Questions on the selection, use and safety of hand tools may seem like they warrant no-brainer answers, you'd be amazed at the amount of unsafe and improper use of hand tools that goes on every day. In fact, the Consumer Product Safety Commission estimates that emergency treatments for injuries due to the misuse of hand tools amounts to around 150,000 each year. If you're an entry-level tech, the following information will help you get started on the right foot. If you're an experienced tech or shop owner, this might be a good opportunity to learn the errors of your ways and get back to basics.
Q. We recently hired a new tech and want to get him started on the right path about proper tool use in the shop. Where can I turn?
A. You can always refer to the Hand Tool Institute at www.hti.org for good basic information related to use and safety. As an example, the Institute provides basic guidance on proper wrench usage such as always pull on a wrench, never push. Don’t use extensions such as a pipe for added leverage and never use sockets intended for hand use. You can also ask your tool reps for any information they may have available.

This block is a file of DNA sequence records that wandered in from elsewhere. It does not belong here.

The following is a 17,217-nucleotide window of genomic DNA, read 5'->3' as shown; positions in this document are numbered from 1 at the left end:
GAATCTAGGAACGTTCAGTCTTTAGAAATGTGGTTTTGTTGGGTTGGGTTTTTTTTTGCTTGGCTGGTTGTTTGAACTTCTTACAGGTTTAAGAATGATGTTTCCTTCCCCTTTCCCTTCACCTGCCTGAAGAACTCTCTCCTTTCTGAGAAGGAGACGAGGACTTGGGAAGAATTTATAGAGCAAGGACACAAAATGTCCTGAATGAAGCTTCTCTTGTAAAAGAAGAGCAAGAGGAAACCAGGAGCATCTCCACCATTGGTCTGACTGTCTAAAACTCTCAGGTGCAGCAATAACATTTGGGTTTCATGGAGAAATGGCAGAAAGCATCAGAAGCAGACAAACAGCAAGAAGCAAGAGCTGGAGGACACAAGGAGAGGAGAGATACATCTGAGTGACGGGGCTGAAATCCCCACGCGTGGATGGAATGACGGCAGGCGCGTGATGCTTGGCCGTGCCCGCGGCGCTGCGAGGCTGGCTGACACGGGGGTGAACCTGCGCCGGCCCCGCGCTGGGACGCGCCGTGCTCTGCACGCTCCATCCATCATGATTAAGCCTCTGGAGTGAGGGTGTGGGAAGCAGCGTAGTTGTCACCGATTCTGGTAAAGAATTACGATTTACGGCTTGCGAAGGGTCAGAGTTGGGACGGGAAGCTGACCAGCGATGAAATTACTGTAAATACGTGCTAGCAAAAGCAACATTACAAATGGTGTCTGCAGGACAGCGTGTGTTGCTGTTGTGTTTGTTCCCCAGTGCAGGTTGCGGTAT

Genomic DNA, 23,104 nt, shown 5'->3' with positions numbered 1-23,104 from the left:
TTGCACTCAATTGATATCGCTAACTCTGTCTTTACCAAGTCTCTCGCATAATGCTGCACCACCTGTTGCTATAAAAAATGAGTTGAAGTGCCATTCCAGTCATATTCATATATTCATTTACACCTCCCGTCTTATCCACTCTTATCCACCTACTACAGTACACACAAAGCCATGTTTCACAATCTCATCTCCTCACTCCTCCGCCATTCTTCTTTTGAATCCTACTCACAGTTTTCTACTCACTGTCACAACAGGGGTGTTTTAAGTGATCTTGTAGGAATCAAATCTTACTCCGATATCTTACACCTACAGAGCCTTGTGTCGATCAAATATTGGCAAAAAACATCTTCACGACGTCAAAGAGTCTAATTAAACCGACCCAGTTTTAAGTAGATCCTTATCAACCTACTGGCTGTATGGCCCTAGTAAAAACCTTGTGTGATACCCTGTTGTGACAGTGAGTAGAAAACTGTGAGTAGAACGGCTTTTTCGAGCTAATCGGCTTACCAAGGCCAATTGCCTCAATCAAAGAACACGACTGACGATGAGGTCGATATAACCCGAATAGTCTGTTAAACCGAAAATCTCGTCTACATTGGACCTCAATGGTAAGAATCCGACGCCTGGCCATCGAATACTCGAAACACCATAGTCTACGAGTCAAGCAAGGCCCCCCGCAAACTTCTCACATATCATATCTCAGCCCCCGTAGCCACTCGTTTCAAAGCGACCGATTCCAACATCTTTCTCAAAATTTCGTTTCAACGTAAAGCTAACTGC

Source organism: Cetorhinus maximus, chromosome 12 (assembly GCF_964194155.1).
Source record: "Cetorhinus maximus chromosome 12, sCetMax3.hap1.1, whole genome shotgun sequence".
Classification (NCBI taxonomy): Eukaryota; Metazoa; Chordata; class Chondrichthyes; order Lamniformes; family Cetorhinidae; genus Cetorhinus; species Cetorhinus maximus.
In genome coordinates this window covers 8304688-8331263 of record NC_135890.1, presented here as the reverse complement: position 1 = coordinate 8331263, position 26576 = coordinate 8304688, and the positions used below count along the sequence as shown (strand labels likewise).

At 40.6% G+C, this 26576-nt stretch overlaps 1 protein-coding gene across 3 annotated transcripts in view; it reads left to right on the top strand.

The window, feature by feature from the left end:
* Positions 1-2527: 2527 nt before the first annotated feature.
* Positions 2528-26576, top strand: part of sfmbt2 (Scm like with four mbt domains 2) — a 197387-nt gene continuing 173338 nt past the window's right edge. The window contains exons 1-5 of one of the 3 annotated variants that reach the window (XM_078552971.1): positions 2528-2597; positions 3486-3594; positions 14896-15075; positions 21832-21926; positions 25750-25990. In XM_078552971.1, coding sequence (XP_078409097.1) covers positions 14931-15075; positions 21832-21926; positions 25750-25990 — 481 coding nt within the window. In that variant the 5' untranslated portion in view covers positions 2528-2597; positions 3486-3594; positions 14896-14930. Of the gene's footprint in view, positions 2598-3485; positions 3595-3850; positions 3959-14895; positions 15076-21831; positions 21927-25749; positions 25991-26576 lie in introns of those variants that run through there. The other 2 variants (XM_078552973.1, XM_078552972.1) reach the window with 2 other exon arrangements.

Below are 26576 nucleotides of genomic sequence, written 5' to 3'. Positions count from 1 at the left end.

Q. What’s the best type of torque wrench for my shop?
A. Although there are subtle variations, torque wrenches fall into three main categories: bar style, dial type and micrometer style. The right wrench depends upon the type of work you do, the types and range of torque specifications you’ll most often encounter, and, to some extent, personal preference. Since most shops work on a wide range of applications with different torque requirements, it’s likely that the best solution will come in the form of several torque wrenches.
Q. Does a torque wrench require any special type of care or maintenance?